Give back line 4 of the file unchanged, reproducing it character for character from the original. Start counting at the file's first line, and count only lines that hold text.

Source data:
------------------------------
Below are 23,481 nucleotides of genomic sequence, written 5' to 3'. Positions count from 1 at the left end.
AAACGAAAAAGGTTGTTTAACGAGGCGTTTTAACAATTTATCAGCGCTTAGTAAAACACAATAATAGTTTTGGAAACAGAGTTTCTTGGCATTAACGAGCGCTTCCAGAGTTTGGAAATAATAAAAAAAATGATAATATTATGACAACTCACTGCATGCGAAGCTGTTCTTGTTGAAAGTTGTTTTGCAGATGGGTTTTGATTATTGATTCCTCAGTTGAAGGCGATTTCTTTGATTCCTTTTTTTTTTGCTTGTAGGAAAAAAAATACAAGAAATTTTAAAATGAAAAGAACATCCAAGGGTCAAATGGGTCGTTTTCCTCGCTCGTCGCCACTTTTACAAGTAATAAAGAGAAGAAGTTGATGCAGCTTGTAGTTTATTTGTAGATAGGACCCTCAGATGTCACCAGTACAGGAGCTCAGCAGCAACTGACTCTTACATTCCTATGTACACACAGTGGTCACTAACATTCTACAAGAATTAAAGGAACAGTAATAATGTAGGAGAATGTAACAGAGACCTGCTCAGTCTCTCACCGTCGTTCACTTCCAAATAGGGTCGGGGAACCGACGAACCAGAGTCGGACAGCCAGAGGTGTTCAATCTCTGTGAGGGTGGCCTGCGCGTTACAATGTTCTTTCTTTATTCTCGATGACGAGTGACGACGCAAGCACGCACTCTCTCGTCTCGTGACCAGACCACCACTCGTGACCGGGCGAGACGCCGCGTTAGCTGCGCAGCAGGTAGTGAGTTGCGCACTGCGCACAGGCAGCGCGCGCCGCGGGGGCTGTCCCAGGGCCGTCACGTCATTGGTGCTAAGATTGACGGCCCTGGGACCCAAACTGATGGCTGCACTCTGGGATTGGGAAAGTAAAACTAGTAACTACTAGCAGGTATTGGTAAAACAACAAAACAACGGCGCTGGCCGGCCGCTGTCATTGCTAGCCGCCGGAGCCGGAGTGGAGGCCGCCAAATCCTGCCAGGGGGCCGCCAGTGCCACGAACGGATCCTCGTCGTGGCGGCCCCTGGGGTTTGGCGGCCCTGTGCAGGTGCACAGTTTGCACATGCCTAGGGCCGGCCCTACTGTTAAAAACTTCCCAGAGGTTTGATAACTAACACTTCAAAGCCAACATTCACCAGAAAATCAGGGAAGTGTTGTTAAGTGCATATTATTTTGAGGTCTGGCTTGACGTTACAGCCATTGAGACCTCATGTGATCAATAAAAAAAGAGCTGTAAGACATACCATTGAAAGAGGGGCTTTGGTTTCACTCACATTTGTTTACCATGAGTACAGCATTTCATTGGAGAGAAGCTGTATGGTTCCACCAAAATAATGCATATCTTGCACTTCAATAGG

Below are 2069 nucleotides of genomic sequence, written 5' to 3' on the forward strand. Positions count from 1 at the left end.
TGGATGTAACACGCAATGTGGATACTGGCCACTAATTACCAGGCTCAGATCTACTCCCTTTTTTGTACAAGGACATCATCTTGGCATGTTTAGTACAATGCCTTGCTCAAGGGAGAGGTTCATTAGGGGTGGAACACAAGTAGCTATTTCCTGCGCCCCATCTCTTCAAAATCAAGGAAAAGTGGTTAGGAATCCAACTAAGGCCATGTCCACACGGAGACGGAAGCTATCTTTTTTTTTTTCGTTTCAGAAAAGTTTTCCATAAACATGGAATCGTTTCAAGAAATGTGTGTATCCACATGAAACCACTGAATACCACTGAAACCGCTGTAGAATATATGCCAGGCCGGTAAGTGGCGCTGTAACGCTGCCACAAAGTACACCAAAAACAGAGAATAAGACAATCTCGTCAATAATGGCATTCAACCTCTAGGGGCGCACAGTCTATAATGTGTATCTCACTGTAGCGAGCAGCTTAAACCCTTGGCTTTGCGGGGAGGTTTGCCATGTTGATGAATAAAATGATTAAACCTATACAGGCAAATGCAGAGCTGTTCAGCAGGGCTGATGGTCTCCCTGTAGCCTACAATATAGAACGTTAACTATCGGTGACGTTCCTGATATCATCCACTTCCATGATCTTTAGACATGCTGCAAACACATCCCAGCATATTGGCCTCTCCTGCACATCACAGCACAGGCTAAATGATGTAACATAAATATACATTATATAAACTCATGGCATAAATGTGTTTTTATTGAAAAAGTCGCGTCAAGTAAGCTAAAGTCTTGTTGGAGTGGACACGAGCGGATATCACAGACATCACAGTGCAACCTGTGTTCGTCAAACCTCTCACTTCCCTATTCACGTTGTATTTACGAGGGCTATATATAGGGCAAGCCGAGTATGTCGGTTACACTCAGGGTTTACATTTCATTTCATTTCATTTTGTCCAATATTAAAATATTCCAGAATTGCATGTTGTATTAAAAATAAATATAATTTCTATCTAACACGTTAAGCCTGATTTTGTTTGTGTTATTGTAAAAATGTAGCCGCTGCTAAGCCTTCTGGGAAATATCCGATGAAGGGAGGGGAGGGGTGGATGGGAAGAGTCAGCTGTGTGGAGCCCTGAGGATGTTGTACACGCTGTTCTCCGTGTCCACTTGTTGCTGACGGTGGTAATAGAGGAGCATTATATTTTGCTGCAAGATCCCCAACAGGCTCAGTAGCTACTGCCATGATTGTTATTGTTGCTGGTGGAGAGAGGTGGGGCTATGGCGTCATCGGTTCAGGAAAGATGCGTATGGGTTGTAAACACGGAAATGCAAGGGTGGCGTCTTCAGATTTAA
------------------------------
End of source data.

TGGATGTAACACGCAATGTGGATACTGGCCACTAATTACCAGGCTCAGATCTACTCCCTTTTTTGTACAAGGACATCATCTTGGCATGTTTAGTACAATGCCTTGCTCAAGGGAGAGGTTCATTAGGGGTGGAACACAAGTAGCTATTTCCTGCGCCCCATCTCTTCAAAATCAAGGAAAAGTGGTTAGGAATCCAACTAAGGCCATGTCCACACGGAGACGGAAGCTATCTTTTTTTTTTTCGTTTCAGAAAAGTTTTCCATAAACATGGAATCGTTTCAAGAAATGTGTGTATCCACATGAAACCACTGAATACCACTGAAACCGCTGTAGAATATATGCCAGGCCGGTAAGTGGCGCTGTAACGCTGCCACAAAGTACACCAAAAACAGAGAATAAGACAATCTCGTCAATAATGGCATTCAACCTCTAGGGGCGCACAGTCTATAATGTGTATCTCACTGTAGCGAGCAGCTTAAACCCTTGGCTTTGCGGGGAGGTTTGCCATGTTGATGAATAAAATGATTAAACCTATACAGGCAAATGCAGAGCTGTTCAGCAGGGCTGATGGTCTCCCTGTAGCCTACAATATAGAACGTTAACTATCGGTGACGTTCCTGATATCATCCACTTCCATGATCTTTAGACATGCTGCAAACACATCCCAGCATATTGGCCTCTCCTGCACATCACAGCACAGGCTAAATGATGTAACATAAATATACATTATATAAACTCATGGCATAAATGTGTTTTTATTGAAAAAGTCGCGTCAAGTAAGCTAAAGTCTTGTTGGAGTGGACACGAGCGGATATCACAGACATCACAGTGCAACCTGTGTTCGTCAAACCTCTCACTTCCCTATTCACGTTGTATTTACGAGGGCTATATATAGGGCAAGCCGAGTATGTCGGTTACACTCAGGGTTTACATTTCATTTCATTTCATTTTGTCCAATATTAAAATATTCCAGAATTGCATGTTGTATTAAAAATAAATATAATTTCTATCTAACACGTTAAGCCTGATTTTGTTTGTGTTATTGTAAAAATGTAGCCGCTGCTAAGCCTTCTGGGAAATATCCGATGAAGGGAGGGGAGGGGTGGATGGGAAGAGTCAGCTGTGTGGAGCCCTGAGGATGTTGTACACGCTGTTCTCCGTGTCCACTTGTTGCTGACGGTGGTAATAGAGGAGCATTATATTTTGCTGCAAGATCCCCAACAGGCTCAGTAGCTACTGCCATGATTGTTATTGTTGCTGGTGGAGAGAGGTGGGGCTATGGCGTCATCGGTTCAGGAAAGATGCGTATGGGTTGTAAACACGGAAATGCAAGGGTGGCGTCTTCAGATTTAA